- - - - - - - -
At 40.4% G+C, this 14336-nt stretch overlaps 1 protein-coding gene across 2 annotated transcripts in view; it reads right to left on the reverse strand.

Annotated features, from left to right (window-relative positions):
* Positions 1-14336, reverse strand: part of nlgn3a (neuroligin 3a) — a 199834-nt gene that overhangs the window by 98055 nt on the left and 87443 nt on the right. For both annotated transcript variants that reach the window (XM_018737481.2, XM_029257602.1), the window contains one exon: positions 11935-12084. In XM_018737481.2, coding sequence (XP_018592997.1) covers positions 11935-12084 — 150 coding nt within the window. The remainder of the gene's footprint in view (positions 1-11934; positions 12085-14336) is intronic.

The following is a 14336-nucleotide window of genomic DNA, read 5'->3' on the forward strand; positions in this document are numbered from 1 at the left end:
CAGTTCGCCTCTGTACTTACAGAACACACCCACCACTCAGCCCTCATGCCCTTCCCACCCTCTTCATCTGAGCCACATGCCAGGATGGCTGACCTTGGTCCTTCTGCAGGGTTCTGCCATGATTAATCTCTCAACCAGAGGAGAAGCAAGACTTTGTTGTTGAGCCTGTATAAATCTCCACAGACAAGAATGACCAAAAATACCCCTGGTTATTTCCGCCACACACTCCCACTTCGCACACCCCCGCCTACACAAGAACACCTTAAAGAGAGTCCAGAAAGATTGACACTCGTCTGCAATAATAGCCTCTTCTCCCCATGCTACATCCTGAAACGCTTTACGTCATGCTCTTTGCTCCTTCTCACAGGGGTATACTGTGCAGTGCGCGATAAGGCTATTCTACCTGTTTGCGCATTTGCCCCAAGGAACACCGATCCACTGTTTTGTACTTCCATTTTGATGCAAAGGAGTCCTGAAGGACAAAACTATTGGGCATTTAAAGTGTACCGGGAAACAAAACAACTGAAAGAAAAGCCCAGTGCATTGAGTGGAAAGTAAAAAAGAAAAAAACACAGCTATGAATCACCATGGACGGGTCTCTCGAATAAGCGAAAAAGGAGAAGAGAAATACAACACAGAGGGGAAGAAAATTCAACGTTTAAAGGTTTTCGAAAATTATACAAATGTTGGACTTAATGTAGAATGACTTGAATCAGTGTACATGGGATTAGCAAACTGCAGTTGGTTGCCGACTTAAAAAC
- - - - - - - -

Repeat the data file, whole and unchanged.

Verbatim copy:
At 40.4% G+C, this 14336-nt stretch overlaps 1 protein-coding gene across 2 annotated transcripts in view; it reads right to left on the reverse strand.

Annotated features, from left to right (window-relative positions):
* Positions 1-14336, reverse strand: part of nlgn3a (neuroligin 3a) — a 199834-nt gene that overhangs the window by 98055 nt on the left and 87443 nt on the right. For both annotated transcript variants that reach the window (XM_018737481.2, XM_029257602.1), the window contains one exon: positions 11935-12084. In XM_018737481.2, coding sequence (XP_018592997.1) covers positions 11935-12084 — 150 coding nt within the window. The remainder of the gene's footprint in view (positions 1-11934; positions 12085-14336) is intronic.

The following is a 14336-nucleotide window of genomic DNA, read 5'->3' on the forward strand; positions in this document are numbered from 1 at the left end:
CAGTTCGCCTCTGTACTTACAGAACACACCCACCACTCAGCCCTCATGCCCTTCCCACCCTCTTCATCTGAGCCACATGCCAGGATGGCTGACCTTGGTCCTTCTGCAGGGTTCTGCCATGATTAATCTCTCAACCAGAGGAGAAGCAAGACTTTGTTGTTGAGCCTGTATAAATCTCCACAGACAAGAATGACCAAAAATACCCCTGGTTATTTCCGCCACACACTCCCACTTCGCACACCCCCGCCTACACAAGAACACCTTAAAGAGAGTCCAGAAAGATTGACACTCGTCTGCAATAATAGCCTCTTCTCCCCATGCTACATCCTGAAACGCTTTACGTCATGCTCTTTGCTCCTTCTCACAGGGGTATACTGTGCAGTGCGCGATAAGGCTATTCTACCTGTTTGCGCATTTGCCCCAAGGAACACCGATCCACTGTTTTGTACTTCCATTTTGATGCAAAGGAGTCCTGAAGGACAAAACTATTGGGCATTTAAAGTGTACCGGGAAACAAAACAACTGAAAGAAAAGCCCAGTGCATTGAGTGGAAAGTAAAAAAGAAAAAAACACAGCTATGAATCACCATGGACGGGTCTCTCGAATAAGCGAAAAAGGAGAAGAGAAATACAACACAGAGGGGAAGAAAATTCAACGTTTAAAGGTTTTCGAAAATTATACAAATGTTGGACTTAATGTAGAATGACTTGAATCAGTGTACATGGGATTAGCAAACTGCAGTTGGTTGCCGACTTAAAAAC